How to prevent golf-club damage | Fully Equipped Mailbag

a player looks at their damaged golf club

In this edition of the Fully Equipped Mailbag, we look at common reasons why your clubs might break and how to avoid it from ever happening.

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Welcome to another edition of the Fully Equipped Mailbag, sponsored by Cleveland/Srixon Golf, an interactive series in which we field your hard-hitting gear questions.

I went on my dream vacation a month ago, or so I thought. All was going well until I opened my travel bag and found that two of my clubs were snapped in half. Is there anything I could have done to have prevented this? – Greg T., Wisconsin

Ouch. We feel for you on that one. Can’t imagine how frustrating it is to plan a vacation and upon arrival, find one or more broken clubs in your golf bag. The fact is, you’re much more likely to break your clubs in transit (or damage them, at least) than you are breaking a club during play. But, even if you pack your travel bag with extreme care, sometimes things happen that are well beyond your control.

lost golf clubs
More clubs break accidentally during transit than they do while being used on the golf course. Twitter

And it’s not just clubs that are susceptible to breakage. Some other stuff in your bag is at risk of breaking, wearing out or degrading over time. Let’s look at a few things that you should look out for to prevent damage as best you can, as well as where to check for breaks, and ultimately, what things you should expect and accept to break at some point.


As mentioned, most club damage happens to and from the golf course and/or from hole to hole, not while actually playing golf. A sudden bump in the road can lead to a dented club in the trunk, or a sudden stop on the cart path can lead to a dented clubhead. To prevent this, use your towel and headcovers to limit your clubs from banging against each other as you walk or ride in a golf cart.

Using extra headcovers and a support arm to prevent compression can help reduce the risk of breakage. GOLF

When traveling by air, an improperly packed travel bag can be detrimental. To prevent damage on the plane, use towels or extra headcovers as padding, or as some do, place your irons in the bag upside down. There’s no guarantee you can prevent all damage, but there’s no reason not to do all you can to keep your clubs from breaking.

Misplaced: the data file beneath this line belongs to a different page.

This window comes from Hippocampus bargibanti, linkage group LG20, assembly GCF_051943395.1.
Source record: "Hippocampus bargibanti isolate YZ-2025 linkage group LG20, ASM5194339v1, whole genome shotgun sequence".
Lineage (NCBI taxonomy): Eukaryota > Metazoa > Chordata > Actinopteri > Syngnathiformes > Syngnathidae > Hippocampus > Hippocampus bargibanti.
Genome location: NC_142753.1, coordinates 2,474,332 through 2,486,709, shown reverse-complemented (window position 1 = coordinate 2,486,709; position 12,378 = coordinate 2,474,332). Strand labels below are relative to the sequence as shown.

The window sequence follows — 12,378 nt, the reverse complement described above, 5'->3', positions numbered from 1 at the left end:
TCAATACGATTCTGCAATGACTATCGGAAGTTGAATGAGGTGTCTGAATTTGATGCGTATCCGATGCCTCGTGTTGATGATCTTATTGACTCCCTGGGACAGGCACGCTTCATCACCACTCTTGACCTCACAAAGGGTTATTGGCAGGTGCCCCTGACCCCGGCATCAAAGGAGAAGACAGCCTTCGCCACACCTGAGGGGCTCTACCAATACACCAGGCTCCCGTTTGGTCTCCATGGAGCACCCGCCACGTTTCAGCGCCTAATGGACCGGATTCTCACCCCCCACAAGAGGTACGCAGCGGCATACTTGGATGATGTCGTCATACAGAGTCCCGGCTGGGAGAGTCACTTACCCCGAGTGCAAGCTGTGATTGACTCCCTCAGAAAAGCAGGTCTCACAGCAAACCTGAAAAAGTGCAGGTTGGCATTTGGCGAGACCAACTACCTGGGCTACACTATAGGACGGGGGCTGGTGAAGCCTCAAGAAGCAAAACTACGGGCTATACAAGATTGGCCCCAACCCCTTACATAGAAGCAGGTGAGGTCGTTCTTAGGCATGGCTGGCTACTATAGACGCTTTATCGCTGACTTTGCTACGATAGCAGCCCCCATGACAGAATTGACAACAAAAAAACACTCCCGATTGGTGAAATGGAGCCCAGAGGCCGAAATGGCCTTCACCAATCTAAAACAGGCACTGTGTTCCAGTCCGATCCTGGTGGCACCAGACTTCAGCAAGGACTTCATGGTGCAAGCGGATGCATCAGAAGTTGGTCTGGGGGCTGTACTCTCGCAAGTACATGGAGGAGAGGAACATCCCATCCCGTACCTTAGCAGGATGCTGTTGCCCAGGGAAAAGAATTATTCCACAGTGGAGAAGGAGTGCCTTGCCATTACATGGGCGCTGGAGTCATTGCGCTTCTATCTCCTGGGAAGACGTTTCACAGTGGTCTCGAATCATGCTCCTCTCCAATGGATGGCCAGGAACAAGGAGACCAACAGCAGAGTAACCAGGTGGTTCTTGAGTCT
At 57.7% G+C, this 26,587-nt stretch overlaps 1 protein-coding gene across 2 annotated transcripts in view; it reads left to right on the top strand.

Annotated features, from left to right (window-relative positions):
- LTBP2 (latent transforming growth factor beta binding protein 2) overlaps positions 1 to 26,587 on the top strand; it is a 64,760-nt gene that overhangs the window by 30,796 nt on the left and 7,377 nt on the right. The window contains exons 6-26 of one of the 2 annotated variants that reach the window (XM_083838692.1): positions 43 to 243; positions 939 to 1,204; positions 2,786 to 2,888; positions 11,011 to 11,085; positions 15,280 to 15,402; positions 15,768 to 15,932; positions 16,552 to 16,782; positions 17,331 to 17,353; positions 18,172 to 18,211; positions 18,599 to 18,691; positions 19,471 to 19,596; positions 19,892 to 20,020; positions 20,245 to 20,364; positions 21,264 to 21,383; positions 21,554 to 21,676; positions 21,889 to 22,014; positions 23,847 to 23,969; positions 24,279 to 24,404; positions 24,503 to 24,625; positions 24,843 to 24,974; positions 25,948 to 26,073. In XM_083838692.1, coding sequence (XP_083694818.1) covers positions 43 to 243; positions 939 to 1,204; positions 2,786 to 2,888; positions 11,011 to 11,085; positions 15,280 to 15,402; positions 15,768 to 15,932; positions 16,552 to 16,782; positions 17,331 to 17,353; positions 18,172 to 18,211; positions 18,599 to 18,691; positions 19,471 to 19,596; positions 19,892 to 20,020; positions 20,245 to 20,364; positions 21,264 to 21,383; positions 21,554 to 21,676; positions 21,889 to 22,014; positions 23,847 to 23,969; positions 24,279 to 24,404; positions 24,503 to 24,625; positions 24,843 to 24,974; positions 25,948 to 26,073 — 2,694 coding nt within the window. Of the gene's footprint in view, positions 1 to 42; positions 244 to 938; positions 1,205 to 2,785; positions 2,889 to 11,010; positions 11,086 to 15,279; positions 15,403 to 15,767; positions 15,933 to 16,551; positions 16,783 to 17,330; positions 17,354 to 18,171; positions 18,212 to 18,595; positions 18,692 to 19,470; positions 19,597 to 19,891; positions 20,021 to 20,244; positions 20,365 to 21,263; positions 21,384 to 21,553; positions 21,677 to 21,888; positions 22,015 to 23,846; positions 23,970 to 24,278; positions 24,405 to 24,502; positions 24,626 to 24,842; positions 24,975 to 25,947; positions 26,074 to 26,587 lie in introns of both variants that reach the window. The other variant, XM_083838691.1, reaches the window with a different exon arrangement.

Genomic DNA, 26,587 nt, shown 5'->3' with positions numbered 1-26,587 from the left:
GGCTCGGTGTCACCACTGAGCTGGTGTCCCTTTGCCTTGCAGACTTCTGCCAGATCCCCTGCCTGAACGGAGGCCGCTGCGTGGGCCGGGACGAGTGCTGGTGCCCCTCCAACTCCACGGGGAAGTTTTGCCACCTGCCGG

Another common reason for clubs to break is from water damage/rust. Moisture will cause your grips to degrade much faster and can weaken epoxy where shafts and clubheads come together. Also, the inside of your steel shafts is raw steel, meaning your iron shafts can actually rust from the inside out causing them to weaken and break. After a wet round of golf, be sure and dry all your gear completely.


When a club breaks, it’s usually the shaft down near the hosel. But not always. A club can break anywhere — underneath the grip, on the crown, even the face can break — and it’s usually not as a result of striking a ball, but from your bag falling off a cart onto hard ground or something like that.

row of golf carts
With more banging around, carts can cause extra damage to clubheads. GOLF

Checking each club in the bag for damage is a must, and it’s simpler than you might think. Start by making a visual check, and look for dents or cuts, abrasions or cracks on the shafts and clubheads. Second, give your clubs a waggle and a twist. If things move or you hear loose parts, then a repair is definitely in order. Third, give your clubs a listen. If you hold the clubhead and tap the grip on the ground and it vibrates weirdly or at impact the club sounds different than it used to, there’s probably damage or something loose in the head or even in the shaft.


Finally, some stuff in your bag will eventually break/wear out. Take tees for example. If you’re the type who adds tape to a tee or who plays with broken tees, unless you’re really strapped for cash or you’ve run out of pegs, you’re probably not doing yourself any favors obsessing over something that’s supposed to break anyway.

Second, your glove will eventually wear out and when it does, there’s no point in wearing it anymore. As soon as you see a hole, ditch it for a new one. Third, your golf shoes aren’t designed to last forever either. Once the traction wears out or they no longer support your feet, it’s time for an upgrade.

Fourth, we alluded to the damage water can do to your grips, but even without moisture your grips will eventually wear out and get slippery. When they do, don’t fight it, just replace them as soon as you can. Finally, your grooves will lose traction after a while, too. When they do, you may see some differences in how your irons and wedges perform and it may be time to step up with some new sticks.

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Ultimately, most new golf clubs sold today are designed to last a long time so as long as you take care of your gear. “Planned obsolescence,” which essentially means a product has a pre-determined span for how long it’s supposed to last, is not a thing in golf clubs like it is with cameras, computers and cell phones. Your older gear may be bested by new technologies, but that has zero bearing on how well your existing gear will perform and it shouldn’t degrade too much if you take care of your stuff. Breaks and damage might occur at some point, but with proper care and attention, you can prevent most of it.

Want to overhaul your bag for 2023? Find a fitting location near you at GOLF’s affiliate company True Spec Golf. For more on the latest gear news and information, check out our latest Fully Equipped podcast below!

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Ryan Noll Contributor